Dennis J. Slamon, MD, PhD, discusses the impact of the ADAPT and BOLERO trials and how the increased focus on neoadjuvant therapy with trastuzumab and T-DM1 could transform the treatment of HER2-positive breast cancer.
Dennis J. Slamon, MD, PhD
Trastuzumab (Herceptin) was a game changer 17 years ago when it was first approved for patients with HER2-positive breast cancer. Today, the antibody-drug conjugate trastuzumab emtansine (T-DM1; Kadcyla) and mTOR inhibitor everolimus (Afinitor) have further advanced the treatment of HER2-positive breast cancer, and transitioned the role of standard trastuzumab.
In the recent phase II ADAPT trial, the pathological complete response (pCR) rate was found to be substantially higher with two T-DM1 regimens compared with trastuzumab plus endocrine therapy in patients with HER2/HR—positive early breast cancer (P <.001).1 In the T-DM1—alone arm (n = 37), the pCR rate was 40.5%. In the T-DM1 plus endocrine therapy arm (n = 48), the pCR rate was 45.8%. In the trastuzumab plus endocrine therapy arm (n = 45), the pCR rate was just 6.7%.
In addition to the incorporation of trastuzumab into an antibody-drug conjugate, the benefit of the therapy has also been maximized with the introduction of everolimus to the standard treatment.
In the phase III BOLERO-3 trial, patients treated with everolimus in addition to trastuzumab and vinorelbine had a median progression-free survival (PFS) of 7 months compared with 5.78 months in patients who received trastuzumab, vinorelbine, and placebo.2
The study shed some light on the origin of trastuzumab resistance, which is common despite the drug’s success improving outcomes for patients with HER2-positive breast cancer. The mechanisms by which resistance occurs remain unknown, but include the possibility of activation of the mTOR pathway, which everolimus targets.
OncLive spoke with the oncologist responsible for the development of trastuzumab, Dennis J. Slamon, MD, PhD, who is the director of Clinical/Translational Research and the Revlon/UCLA Women’s Cancer Research Program at UCLA’s Jonsson Comprehensive Cancer Center. Slamon, a 2014 Giants of Cancer Care® recipient for Breast Cancer, discusses the impact of the ADAPT and BOLERO trials and how the increased focus on neoadjuvant therapy could transform the treatment of HER2-positive breast cancer.Dr Slamon: The ADAPT trial was very exciting. It is interim data that need to be fully evaluated, but it does show that an antibody-drug conjugate like T-DM1 could have a major impact in the adjuvant setting. The pCR rate, with or without antihormonal therapy for these HER2-positive/HR-positive tumors, is between 40% and 45% for both groups.
The caveat of the trial was that the response rate in the trastuzumab hormone therapy group, which T-DM1 was compared to, was unexpectedly low, given what we have seen historically. However, even if we were to accept that it is low, the pCR still doubled compared with trastuzumab.
The trial will continue and accrue its whole data set number, and we will have a better idea of how big of an impact this will have. By the end of 2015 or early 2016, I would anticipate that most of the data will start to come in.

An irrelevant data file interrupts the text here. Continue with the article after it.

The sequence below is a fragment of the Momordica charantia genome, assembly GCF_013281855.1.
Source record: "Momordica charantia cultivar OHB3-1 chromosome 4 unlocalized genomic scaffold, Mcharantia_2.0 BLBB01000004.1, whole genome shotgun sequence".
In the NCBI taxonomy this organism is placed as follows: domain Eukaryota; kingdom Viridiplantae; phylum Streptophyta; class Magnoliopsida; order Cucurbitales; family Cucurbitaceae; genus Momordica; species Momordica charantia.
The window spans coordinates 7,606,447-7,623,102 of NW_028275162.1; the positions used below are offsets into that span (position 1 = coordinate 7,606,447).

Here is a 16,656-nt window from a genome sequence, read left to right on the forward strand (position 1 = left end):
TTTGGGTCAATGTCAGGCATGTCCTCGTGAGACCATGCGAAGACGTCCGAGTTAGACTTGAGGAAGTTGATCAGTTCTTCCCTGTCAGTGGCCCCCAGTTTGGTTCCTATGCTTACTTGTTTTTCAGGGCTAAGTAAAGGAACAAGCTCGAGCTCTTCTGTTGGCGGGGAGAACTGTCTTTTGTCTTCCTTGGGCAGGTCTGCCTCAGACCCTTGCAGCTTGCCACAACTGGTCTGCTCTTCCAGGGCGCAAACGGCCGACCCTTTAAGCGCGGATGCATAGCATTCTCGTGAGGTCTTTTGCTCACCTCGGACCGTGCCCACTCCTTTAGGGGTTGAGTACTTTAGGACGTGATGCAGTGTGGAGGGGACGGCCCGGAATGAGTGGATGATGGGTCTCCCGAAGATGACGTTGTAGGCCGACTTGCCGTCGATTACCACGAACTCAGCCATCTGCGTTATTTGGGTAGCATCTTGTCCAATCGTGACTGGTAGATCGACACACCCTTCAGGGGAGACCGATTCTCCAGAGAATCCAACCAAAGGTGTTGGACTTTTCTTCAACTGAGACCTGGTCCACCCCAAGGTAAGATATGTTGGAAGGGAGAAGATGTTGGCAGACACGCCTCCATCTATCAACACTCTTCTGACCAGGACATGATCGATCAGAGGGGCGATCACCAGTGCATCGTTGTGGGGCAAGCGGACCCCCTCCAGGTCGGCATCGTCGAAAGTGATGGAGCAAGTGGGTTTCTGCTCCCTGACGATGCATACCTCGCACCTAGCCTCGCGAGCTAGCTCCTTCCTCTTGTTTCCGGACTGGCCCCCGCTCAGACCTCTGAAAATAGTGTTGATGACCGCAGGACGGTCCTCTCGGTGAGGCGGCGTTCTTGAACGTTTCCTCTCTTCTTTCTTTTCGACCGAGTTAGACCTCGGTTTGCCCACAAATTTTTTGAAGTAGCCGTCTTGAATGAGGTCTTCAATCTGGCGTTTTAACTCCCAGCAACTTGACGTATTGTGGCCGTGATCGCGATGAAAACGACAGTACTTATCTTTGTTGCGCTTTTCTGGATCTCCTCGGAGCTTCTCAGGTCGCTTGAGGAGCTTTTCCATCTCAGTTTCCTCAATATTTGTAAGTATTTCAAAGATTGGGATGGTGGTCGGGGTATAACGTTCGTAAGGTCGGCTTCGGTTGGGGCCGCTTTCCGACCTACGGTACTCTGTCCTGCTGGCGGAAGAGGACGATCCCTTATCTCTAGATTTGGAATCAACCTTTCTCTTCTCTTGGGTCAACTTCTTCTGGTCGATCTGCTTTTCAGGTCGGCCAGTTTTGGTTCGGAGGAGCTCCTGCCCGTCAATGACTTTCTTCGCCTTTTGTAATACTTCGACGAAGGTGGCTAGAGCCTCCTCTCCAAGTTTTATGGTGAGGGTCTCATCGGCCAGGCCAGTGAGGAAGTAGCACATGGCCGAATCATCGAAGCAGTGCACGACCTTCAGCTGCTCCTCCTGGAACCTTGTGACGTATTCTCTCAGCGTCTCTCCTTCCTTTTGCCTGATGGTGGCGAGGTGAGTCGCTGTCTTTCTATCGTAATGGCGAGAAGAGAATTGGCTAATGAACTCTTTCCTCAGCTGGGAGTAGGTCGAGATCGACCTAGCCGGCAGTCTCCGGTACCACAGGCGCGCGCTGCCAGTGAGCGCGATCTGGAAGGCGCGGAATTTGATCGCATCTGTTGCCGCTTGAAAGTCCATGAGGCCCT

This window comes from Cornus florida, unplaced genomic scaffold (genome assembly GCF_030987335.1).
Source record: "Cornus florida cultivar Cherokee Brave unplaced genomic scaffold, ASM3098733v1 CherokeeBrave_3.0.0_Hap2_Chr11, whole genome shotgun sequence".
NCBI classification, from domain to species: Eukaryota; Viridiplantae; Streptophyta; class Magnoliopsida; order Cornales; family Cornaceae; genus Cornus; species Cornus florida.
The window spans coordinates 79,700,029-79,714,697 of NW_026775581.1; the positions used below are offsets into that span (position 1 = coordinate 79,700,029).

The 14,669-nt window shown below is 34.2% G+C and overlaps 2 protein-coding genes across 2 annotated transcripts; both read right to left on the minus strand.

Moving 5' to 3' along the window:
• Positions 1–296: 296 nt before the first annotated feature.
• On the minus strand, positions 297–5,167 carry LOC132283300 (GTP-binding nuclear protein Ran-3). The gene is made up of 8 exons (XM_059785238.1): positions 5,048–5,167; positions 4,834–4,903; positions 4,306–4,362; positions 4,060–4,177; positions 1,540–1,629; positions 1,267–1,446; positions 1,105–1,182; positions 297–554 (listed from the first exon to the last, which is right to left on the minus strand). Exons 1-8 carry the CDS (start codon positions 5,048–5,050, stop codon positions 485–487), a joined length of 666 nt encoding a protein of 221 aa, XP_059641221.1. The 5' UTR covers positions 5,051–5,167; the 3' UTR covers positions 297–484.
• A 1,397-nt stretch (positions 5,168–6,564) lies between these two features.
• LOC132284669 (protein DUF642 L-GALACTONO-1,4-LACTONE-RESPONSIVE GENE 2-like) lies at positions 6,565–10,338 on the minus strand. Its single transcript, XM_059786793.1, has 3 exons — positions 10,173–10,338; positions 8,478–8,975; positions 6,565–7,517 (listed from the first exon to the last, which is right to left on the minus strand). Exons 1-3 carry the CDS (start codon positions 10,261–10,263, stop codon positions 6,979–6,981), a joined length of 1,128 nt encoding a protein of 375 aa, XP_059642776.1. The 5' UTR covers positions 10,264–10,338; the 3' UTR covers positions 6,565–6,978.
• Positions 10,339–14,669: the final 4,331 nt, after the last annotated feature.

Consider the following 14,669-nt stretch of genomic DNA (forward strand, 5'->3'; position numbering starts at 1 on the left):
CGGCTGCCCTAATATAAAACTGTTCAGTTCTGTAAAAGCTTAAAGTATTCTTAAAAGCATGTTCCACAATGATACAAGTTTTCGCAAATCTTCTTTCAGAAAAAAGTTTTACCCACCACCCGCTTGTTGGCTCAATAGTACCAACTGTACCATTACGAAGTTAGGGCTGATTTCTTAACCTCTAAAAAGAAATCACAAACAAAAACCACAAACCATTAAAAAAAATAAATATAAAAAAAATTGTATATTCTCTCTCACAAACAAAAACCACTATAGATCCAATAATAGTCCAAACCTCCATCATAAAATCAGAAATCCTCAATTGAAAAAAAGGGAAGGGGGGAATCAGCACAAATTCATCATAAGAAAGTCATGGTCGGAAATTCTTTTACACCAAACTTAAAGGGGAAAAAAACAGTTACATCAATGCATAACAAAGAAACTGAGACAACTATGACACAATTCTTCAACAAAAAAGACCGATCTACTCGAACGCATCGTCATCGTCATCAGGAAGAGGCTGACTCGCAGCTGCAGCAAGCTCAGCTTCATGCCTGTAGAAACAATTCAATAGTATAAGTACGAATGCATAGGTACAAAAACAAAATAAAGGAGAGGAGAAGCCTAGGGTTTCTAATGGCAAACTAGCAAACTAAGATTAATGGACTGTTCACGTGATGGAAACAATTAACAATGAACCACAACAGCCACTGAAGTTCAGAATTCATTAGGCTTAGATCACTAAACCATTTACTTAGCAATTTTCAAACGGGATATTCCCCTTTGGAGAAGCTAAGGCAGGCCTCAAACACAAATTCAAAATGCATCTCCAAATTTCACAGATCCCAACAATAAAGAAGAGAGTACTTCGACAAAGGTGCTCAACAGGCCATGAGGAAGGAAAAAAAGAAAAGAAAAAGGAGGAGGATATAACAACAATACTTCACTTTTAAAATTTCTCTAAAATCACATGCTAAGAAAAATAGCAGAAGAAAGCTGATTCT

The idea that you can do something for this targeted group with a therapy that excludes an additional chemotherapy is very exciting for women in the treatment of early-stage breast cancer. It allows us to circumvent several side effects that accompany our current therapies that have chemotherapies embedded into the regimen. That is what most people are excited about.These studies looked at the idea of resistance to HER2-targeted therapy and whether adding another drug that targets a pathway—one that that may play a role in causing that resistance—would reverse it. Thus far, the data from the combined analysis appear to indicate that those patients who are HER2-positive and who have alterations in the PI3 kinase pathway could benefit from the addition of everolimus to their treatment strategy.While we can define it, the HER2-positive breast cancer group itself is heterogeneous. There are other mutations that occur within the group that may dictate how well, or how poorly, patients respond to appropriately targeted therapies—whether that is hormone therapy, HER2-targeted therapy, or chemotherapy.
A question that came out of the BOLERO trials was: is the P13 kinase pathway playing a role in mediating resistance to HER2-therapy? There are a lot of preclinical data that indicate that may be the case. That got people really interested in looking at this clinically, and that is how the BOLERO trials were designed and developed.The whole idea of neoadjuvant therapy has come to the forefront. The regulatory agencies now see it fitting to approve drugs based on neoadjuvant pCR data and I think that space is going to become very crowded, in a good way. In the HER2 space, it is a quick way to get an answer on whether some of the new anti-HER2 therapies or combination HER2 strategies will work. I expect that T-DM1 agents or the combination of HER2 therapies with other pathway inhibitors will soon be evaluated in the neoadjuvant space. This is a very positive development.In the neoadjuvant space for HER2-disease, the T-DM1 data are the most exciting. This likely will not be the only data to show some excitement. There is preclinical evidence with other pathways, and with the blockade of other pathways. If this were used simultaneously with an anti-HER2-blockade it might really improve our outcomes. The problem with the HER2-positive space is trastuzumab plus chemotherapy has done so well, but there are still patients who are resistant or become resistant. The idea of a simultaneous blockade upfront, assuming the safety profile is good, is truly attractive. We could even push our cure rates much higher than they currently are.